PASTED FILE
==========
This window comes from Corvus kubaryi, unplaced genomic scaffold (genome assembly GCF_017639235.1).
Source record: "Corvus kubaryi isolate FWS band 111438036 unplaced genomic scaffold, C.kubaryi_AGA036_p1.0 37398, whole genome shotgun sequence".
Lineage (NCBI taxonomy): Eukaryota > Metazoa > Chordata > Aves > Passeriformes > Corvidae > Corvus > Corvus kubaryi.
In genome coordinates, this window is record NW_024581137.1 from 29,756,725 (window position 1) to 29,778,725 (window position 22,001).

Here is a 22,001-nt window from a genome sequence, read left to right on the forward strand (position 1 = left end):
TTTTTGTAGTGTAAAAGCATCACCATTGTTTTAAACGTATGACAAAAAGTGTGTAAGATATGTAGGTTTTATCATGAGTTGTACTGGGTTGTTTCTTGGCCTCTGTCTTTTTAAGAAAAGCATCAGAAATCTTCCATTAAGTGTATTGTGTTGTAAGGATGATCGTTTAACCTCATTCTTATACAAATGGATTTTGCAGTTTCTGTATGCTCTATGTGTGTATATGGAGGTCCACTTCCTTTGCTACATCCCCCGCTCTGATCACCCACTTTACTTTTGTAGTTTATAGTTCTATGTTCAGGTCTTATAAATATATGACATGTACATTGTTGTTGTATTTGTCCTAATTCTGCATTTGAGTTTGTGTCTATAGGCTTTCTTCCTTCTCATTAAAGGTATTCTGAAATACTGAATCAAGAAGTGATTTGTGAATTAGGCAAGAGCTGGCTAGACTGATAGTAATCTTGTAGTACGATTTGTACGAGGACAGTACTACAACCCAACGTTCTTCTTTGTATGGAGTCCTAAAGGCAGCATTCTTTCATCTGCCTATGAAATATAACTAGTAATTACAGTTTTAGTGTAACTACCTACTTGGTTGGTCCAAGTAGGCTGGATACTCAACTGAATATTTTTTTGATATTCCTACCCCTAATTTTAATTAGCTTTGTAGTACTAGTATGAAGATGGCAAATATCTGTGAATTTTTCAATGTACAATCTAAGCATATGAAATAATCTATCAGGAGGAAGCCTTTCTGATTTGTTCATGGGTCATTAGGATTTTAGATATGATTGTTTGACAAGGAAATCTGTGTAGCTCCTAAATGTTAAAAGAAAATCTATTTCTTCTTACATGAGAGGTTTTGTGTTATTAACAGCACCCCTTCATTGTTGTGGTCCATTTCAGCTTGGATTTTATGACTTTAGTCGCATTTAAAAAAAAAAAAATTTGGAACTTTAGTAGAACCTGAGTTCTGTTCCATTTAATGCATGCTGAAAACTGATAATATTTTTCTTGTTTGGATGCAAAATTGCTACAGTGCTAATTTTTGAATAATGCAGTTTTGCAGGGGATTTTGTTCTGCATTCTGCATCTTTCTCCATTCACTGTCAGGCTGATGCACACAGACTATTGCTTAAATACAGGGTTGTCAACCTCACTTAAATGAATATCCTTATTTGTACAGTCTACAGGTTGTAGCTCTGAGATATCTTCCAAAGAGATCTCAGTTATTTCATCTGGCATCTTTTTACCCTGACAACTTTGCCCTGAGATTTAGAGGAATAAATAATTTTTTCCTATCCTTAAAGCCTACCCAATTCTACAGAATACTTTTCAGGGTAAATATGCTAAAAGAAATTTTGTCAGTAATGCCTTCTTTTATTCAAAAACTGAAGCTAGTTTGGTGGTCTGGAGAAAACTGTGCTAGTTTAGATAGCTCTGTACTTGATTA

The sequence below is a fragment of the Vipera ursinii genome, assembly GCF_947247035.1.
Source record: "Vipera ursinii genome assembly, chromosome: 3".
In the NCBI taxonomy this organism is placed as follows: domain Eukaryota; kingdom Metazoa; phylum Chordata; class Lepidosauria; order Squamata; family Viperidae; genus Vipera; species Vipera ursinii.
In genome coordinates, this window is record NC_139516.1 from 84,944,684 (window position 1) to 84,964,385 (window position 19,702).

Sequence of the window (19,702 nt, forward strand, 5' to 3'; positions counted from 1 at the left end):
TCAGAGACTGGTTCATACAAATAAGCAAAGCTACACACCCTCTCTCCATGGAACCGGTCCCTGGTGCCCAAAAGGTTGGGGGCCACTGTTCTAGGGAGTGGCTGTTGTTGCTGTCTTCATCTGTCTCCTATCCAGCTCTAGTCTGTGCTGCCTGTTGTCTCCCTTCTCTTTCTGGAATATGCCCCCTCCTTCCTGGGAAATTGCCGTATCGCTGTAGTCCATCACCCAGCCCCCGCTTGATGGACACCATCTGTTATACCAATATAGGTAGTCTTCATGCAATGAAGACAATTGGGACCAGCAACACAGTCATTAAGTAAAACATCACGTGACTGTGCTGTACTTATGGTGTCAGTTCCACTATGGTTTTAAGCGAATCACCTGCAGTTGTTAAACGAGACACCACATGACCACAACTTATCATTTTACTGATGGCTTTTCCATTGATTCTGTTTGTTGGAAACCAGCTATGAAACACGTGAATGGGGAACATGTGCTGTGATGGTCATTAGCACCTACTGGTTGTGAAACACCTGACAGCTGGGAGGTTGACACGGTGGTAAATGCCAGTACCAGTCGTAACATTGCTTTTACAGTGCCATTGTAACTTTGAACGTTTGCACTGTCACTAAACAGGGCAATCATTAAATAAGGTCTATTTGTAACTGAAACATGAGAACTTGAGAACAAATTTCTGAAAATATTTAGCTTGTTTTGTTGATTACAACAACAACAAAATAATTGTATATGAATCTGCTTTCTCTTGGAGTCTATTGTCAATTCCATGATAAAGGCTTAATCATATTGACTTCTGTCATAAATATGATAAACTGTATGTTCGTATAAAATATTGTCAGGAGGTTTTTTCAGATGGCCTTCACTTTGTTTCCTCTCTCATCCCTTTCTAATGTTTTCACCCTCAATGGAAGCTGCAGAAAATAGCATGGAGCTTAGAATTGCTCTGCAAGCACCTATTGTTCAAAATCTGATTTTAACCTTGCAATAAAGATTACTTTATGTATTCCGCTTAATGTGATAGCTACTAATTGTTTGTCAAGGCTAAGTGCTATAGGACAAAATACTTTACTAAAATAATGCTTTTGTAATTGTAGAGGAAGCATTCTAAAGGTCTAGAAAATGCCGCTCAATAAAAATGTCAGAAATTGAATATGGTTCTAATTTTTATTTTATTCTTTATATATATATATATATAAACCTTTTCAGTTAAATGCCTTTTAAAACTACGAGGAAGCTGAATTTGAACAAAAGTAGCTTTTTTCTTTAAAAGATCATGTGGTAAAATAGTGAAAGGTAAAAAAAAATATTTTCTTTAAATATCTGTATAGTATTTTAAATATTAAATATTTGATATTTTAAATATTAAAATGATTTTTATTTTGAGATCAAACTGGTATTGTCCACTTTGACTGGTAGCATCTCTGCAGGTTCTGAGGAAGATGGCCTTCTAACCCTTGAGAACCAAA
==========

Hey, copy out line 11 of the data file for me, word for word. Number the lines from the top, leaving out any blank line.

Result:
Sequence of the window (19,702 nt, forward strand, 5' to 3'; positions counted from 1 at the left end):